Article Dans Une Revue Frontiers in Immunology Année : 2023
The gut microbiota is now recognized as a key parameter affecting the host’s anti-cancer immunosurveillance and ability to respond to immunotherapy. Therefore, optimal modulation for preventive and therapeutic purposes is very appealing. Diet is one of the most potent modulators of microbiota, and thus nutritional intervention could be exploited to improve host anti-cancer immunity. Here, we show that an inulin-enriched diet, a prebiotic known to promote immunostimulatory bacteria, triggers an enhanced Th1-polarized CD4 + and CD8 + αβ T cell-mediated anti-tumor response and attenuates tumor growth in three preclinical tumor-bearing mouse models. We highlighted that the inulin-mediated anti-tumor effect relies on the activation of both intestinal and tumor-infiltrating ɣδ T cells that are indispensable for αβ T cell activation and subsequent tumor growth control, in a microbiota-dependent manner. Overall, our data identified these cells as a critical immune subset, mandatory for inulin-mediated anti-tumor immunity in vivo , further supporting and rationalizing the use of such prebiotic approaches, as well as the development of immunotherapies targeting ɣδ T cells in cancer prevention and immunotherapy.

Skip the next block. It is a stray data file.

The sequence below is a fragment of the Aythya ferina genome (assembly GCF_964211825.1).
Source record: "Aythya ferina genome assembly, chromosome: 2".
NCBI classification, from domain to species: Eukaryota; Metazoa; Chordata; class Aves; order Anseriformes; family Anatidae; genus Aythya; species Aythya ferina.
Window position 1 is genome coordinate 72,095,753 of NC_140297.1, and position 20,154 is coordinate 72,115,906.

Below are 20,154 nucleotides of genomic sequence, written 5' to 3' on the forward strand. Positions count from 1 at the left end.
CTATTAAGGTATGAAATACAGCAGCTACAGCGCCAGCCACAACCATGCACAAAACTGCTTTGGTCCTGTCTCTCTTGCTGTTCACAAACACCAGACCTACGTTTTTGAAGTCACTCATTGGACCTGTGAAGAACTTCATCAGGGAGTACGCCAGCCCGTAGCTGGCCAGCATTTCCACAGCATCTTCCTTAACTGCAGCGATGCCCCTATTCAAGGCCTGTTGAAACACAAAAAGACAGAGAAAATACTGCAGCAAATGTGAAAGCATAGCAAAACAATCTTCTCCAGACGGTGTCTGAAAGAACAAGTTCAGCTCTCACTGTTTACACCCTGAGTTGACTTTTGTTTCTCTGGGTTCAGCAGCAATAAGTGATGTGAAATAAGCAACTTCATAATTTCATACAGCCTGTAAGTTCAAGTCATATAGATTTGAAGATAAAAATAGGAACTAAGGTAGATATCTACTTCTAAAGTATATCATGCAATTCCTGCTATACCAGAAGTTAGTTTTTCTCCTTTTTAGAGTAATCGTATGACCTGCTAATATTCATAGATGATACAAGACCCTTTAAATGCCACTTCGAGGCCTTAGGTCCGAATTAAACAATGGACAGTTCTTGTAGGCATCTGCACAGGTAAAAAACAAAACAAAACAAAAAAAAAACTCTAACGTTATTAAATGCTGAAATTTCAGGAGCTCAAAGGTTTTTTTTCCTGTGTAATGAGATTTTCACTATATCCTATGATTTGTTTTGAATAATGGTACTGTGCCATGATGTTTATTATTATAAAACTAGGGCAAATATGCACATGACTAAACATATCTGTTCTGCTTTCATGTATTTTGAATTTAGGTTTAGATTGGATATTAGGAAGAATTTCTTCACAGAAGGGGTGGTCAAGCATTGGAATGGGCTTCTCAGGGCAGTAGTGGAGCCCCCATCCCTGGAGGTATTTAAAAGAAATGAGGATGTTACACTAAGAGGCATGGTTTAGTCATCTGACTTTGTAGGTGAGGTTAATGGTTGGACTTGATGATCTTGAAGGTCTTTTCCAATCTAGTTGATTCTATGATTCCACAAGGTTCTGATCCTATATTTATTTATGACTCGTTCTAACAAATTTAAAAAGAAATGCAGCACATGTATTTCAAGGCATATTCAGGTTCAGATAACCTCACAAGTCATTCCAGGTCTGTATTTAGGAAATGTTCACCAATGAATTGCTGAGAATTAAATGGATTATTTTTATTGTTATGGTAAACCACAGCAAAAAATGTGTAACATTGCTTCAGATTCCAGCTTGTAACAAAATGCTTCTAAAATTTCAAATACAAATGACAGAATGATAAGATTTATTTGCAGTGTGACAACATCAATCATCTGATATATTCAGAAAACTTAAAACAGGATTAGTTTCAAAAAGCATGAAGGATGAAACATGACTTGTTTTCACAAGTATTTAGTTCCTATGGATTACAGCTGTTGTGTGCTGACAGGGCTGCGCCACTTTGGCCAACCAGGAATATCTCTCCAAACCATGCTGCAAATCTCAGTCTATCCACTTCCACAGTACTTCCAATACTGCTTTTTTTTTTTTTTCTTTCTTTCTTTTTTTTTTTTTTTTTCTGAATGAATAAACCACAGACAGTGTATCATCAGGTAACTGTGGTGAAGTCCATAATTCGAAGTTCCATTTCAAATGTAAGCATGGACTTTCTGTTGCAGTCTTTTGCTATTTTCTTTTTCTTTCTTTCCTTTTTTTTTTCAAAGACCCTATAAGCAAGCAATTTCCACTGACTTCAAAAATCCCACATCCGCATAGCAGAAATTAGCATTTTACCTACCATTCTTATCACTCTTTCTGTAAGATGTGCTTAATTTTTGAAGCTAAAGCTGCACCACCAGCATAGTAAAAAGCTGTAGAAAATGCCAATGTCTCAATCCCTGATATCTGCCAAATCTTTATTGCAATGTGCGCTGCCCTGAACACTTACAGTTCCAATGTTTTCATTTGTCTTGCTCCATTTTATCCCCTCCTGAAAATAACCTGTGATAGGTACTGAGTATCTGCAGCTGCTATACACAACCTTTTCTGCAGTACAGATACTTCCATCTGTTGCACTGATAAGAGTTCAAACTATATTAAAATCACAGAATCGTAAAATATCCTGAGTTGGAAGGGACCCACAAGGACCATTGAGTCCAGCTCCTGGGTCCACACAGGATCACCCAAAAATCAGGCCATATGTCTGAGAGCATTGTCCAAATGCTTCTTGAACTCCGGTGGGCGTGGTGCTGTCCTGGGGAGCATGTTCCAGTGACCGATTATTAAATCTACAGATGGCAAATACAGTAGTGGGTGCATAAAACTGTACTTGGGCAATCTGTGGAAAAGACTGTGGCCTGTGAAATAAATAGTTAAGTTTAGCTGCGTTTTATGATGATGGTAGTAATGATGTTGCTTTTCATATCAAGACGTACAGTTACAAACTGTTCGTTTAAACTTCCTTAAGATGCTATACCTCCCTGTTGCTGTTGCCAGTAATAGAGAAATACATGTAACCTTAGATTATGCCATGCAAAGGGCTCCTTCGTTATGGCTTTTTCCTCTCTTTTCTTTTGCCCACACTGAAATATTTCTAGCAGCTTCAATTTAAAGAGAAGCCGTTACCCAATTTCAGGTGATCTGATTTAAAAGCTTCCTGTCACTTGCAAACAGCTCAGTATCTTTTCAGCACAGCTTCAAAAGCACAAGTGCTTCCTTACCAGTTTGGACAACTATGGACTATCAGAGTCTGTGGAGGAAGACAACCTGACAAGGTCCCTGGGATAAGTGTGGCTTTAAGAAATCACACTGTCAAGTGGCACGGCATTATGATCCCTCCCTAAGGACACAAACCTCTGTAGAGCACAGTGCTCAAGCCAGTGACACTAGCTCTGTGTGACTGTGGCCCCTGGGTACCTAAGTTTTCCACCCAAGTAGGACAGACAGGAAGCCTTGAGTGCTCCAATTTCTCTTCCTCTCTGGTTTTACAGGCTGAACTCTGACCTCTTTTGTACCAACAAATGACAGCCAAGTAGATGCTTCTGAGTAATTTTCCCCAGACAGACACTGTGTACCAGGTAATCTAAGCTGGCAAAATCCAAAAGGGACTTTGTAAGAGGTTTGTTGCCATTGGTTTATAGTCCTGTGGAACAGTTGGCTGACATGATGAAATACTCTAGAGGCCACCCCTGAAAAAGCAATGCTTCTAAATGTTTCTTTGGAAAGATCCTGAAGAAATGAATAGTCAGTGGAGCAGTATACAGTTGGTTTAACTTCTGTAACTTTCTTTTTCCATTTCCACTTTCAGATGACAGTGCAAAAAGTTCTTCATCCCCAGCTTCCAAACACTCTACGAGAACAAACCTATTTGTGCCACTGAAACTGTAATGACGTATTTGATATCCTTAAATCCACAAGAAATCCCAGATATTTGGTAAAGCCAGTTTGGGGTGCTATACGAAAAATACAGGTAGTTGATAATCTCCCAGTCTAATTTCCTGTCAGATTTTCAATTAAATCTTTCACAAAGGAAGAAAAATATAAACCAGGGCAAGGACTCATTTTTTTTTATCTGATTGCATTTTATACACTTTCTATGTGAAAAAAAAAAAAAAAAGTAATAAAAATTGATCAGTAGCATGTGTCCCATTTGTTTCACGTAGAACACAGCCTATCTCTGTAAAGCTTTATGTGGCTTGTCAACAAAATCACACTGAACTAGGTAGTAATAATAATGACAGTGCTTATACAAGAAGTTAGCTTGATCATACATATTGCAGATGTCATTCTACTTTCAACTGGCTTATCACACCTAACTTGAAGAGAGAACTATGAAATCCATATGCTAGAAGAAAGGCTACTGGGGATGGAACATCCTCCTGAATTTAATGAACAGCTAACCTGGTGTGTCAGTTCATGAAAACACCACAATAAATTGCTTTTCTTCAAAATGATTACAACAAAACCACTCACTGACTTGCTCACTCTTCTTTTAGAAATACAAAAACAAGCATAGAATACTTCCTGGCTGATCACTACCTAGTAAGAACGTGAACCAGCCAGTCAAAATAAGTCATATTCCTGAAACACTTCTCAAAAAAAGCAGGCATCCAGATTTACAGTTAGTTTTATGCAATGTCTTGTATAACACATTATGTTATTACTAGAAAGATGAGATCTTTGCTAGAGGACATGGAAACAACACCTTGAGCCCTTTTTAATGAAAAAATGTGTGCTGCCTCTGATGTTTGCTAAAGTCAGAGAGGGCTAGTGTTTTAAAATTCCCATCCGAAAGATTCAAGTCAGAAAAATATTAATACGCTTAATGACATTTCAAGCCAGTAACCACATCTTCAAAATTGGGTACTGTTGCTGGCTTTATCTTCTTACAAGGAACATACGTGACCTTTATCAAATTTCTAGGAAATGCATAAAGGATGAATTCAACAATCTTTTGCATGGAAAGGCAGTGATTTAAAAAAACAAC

Dates et versions
hal-04075792 , version 1 (20-04-2023)